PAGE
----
A new tool promises to help scientists better understand and manipulate genes whose expression is regulated by non-coding pieces of RNA termed microRNAs (miRNAs). In a study published by Nature, Markus Stoffel and colleagues show that a class of specially engineered compounds called 'antagomirs' can effectively silence the action of miRNAs in regulating gene expression.
Antagomirs are short RNA molecules that are constructed to be stable in vivo; their sequences are designed to be complementary to individual miRNAs. The antagomir binds to its specific target miRNA, and, as shown in this work, this interaction inhibits the miRNA's activity.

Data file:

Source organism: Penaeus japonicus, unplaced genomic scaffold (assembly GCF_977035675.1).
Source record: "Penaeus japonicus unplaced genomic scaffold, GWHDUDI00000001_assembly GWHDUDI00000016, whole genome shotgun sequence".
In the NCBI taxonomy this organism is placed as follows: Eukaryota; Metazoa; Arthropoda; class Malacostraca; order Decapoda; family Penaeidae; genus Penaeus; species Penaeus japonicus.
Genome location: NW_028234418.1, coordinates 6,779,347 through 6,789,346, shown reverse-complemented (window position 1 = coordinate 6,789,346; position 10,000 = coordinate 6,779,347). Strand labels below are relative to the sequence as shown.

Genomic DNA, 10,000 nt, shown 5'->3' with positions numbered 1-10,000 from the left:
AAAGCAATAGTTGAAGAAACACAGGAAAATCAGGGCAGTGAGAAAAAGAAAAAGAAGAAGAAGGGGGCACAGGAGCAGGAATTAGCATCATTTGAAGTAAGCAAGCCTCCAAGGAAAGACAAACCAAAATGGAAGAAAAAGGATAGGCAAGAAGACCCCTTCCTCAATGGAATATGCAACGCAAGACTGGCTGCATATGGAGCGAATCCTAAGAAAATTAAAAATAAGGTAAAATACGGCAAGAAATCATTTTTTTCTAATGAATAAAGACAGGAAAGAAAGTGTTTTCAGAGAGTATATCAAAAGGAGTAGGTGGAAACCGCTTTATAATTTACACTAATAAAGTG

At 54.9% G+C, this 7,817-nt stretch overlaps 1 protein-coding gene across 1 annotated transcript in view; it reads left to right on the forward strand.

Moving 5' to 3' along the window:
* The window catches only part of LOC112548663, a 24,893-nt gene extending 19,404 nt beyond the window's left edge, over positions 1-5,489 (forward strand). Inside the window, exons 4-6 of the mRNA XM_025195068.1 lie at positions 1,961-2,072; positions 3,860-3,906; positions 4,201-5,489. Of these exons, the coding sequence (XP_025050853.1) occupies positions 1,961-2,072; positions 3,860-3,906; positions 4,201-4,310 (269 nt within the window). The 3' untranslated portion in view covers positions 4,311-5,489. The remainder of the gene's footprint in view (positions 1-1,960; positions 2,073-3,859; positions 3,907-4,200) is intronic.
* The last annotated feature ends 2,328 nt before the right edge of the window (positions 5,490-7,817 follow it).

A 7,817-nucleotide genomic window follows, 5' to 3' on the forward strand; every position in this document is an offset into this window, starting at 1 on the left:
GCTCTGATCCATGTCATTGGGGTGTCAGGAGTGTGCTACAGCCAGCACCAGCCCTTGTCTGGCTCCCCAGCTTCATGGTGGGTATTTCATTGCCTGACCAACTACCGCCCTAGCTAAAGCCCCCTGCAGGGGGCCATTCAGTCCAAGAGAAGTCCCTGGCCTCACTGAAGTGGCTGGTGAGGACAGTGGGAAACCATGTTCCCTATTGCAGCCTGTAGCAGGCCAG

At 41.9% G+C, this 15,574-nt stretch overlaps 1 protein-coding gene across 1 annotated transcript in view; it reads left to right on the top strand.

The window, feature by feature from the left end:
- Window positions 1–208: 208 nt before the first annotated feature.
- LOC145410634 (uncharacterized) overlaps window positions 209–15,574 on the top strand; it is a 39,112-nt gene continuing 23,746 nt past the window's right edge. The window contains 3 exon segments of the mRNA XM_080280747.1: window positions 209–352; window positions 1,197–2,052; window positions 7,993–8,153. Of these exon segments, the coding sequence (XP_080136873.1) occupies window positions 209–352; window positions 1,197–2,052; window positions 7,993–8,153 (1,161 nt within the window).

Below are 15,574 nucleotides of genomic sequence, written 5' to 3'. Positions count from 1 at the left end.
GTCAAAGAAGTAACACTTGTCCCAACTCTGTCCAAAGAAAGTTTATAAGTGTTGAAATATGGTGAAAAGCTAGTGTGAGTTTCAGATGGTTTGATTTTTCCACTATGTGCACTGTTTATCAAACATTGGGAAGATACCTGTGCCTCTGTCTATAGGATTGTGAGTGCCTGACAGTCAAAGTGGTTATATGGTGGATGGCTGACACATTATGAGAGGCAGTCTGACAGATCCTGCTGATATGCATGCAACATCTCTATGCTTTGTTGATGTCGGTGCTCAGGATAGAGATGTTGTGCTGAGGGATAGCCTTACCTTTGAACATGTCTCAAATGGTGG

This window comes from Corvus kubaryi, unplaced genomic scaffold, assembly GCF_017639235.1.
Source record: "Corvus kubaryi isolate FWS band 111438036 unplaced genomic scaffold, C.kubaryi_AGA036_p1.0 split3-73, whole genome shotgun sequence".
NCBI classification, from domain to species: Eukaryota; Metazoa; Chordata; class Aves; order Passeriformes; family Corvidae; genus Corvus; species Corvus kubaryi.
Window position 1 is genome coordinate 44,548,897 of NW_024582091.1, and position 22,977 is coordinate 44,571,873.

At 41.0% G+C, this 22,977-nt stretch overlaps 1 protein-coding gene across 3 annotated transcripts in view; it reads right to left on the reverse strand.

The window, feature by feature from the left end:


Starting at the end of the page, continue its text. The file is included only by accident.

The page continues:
The team designed a version of this compound to specifically target an miRNA found only in the liver, and administered the antagomir to mice. This treatment reduced the usually abundant miRNA to undetectable levels, without any noticeable toxic effects. The group also saw a drop in plasma cholesterol levels in mice treated with the antagomir, suggesting that this miRNA normally regulates genes in the pathway that produces cholesterol. In the future, antagomirs could assist in deciphering the role of miRNAs in the control of gene expression, and be used to treat diseases that are associated with dysregulated miRNA function, such as cancer.
Markus Stoffel (Rockefeller University, New York, NY, USA)
Abstract available online.
(C) Nature press release.
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